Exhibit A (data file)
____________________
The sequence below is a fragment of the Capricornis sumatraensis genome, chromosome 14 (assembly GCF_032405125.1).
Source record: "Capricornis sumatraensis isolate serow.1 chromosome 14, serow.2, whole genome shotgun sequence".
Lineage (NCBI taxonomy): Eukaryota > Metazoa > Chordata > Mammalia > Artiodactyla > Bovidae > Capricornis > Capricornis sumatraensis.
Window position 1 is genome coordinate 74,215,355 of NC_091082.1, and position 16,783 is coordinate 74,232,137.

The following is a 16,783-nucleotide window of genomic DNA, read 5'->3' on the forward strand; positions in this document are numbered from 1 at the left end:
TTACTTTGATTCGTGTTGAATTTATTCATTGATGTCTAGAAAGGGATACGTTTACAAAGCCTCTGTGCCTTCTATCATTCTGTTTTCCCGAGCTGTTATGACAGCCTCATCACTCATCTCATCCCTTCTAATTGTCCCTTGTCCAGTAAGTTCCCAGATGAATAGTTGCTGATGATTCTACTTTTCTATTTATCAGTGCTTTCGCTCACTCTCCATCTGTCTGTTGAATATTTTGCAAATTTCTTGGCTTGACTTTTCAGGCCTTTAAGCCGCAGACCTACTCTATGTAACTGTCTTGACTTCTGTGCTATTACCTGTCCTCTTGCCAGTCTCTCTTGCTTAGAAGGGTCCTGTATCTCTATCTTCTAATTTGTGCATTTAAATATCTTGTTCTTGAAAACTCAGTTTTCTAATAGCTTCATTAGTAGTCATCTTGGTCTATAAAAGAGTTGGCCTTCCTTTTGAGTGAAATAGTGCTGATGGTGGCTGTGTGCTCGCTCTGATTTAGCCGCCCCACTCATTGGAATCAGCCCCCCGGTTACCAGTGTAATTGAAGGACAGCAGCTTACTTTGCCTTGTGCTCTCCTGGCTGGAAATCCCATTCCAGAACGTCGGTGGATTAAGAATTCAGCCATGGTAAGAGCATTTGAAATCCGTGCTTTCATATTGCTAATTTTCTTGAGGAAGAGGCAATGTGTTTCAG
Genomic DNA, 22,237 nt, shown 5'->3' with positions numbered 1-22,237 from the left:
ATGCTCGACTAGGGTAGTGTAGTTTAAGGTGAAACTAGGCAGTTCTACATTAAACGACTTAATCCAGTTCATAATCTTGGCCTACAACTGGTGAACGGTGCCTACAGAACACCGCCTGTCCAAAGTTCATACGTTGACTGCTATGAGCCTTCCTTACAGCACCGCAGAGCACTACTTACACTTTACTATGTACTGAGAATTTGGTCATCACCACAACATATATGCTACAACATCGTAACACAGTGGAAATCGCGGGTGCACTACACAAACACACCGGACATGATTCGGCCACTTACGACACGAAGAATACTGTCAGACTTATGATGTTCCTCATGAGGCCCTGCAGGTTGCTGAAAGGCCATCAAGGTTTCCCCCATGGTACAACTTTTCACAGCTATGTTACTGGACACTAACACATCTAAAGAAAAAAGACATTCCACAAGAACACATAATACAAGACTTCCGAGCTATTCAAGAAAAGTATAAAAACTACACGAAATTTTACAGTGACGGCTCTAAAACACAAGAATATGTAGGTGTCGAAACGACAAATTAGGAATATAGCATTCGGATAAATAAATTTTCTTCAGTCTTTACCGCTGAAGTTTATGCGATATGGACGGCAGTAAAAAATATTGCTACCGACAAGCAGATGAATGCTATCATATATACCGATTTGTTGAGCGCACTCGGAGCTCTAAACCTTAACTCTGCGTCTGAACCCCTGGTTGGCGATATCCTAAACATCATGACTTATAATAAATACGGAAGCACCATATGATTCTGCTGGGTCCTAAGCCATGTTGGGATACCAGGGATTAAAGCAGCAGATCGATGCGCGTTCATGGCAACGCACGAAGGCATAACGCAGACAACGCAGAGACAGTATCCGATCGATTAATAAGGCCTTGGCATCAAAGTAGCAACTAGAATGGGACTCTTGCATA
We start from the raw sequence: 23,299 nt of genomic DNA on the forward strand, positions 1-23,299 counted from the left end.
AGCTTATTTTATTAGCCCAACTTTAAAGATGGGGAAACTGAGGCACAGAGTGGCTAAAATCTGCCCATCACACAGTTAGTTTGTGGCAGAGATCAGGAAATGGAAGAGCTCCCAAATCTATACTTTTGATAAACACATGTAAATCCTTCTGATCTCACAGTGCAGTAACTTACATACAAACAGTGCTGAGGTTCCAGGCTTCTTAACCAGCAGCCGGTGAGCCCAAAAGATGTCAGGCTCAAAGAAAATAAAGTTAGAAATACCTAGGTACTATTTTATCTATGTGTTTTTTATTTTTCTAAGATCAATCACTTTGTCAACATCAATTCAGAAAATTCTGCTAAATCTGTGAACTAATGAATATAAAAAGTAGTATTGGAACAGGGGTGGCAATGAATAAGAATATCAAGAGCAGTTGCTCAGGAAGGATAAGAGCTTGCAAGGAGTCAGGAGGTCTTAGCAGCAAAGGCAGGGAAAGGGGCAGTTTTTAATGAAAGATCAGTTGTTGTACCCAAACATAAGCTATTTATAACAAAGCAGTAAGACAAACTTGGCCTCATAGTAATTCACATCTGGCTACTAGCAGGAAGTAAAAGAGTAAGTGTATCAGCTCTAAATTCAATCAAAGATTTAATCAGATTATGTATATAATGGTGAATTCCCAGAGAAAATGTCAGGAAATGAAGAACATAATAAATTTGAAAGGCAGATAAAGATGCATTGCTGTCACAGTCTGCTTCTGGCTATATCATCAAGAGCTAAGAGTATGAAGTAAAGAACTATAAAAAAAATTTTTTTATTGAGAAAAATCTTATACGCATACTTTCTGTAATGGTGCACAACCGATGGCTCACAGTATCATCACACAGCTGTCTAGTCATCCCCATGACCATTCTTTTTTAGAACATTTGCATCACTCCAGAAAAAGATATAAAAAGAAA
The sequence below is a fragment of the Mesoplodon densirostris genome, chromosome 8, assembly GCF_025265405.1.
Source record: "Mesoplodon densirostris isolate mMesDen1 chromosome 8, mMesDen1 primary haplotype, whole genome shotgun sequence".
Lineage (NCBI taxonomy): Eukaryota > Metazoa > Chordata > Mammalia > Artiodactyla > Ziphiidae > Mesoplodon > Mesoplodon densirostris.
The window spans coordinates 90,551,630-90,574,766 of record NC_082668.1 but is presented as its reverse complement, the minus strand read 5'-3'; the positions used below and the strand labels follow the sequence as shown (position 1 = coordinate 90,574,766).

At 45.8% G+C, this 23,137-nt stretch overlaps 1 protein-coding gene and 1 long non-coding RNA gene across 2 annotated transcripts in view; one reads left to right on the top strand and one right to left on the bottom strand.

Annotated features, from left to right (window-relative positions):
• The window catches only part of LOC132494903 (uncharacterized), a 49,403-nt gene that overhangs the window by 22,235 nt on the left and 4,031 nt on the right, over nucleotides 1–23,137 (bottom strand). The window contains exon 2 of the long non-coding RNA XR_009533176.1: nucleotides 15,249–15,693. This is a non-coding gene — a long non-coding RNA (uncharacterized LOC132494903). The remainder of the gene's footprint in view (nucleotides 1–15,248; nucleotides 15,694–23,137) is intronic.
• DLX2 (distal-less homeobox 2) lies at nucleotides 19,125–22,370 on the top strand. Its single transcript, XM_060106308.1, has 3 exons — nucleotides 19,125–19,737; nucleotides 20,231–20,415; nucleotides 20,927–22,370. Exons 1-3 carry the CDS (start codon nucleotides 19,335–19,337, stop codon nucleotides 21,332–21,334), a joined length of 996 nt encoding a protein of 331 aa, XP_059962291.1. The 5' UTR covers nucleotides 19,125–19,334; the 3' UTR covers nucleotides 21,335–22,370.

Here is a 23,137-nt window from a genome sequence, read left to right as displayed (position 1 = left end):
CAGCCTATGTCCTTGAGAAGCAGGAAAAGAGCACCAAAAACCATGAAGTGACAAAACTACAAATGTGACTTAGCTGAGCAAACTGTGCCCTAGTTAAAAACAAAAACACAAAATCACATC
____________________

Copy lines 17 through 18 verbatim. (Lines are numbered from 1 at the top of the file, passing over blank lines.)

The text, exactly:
• The window catches only part of LOC132494903 (uncharacterized), a 49,403-nt gene that overhangs the window by 22,235 nt on the left and 4,031 nt on the right, over nucleotides 1–23,137 (bottom strand). The window contains exon 2 of the long non-coding RNA XR_009533176.1: nucleotides 15,249–15,693. This is a non-coding gene — a long non-coding RNA (uncharacterized LOC132494903). The remainder of the gene's footprint in view (nucleotides 1–15,248; nucleotides 15,694–23,137) is intronic.
• DLX2 (distal-less homeobox 2) lies at nucleotides 19,125–22,370 on the top strand. Its single transcript, XM_060106308.1, has 3 exons — nucleotides 19,125–19,737; nucleotides 20,231–20,415; nucleotides 20,927–22,370. Exons 1-3 carry the CDS (start codon nucleotides 19,335–19,337, stop codon nucleotides 21,332–21,334), a joined length of 996 nt encoding a protein of 331 aa, XP_059962291.1. The 5' UTR covers nucleotides 19,125–19,334; the 3' UTR covers nucleotides 21,335–22,370.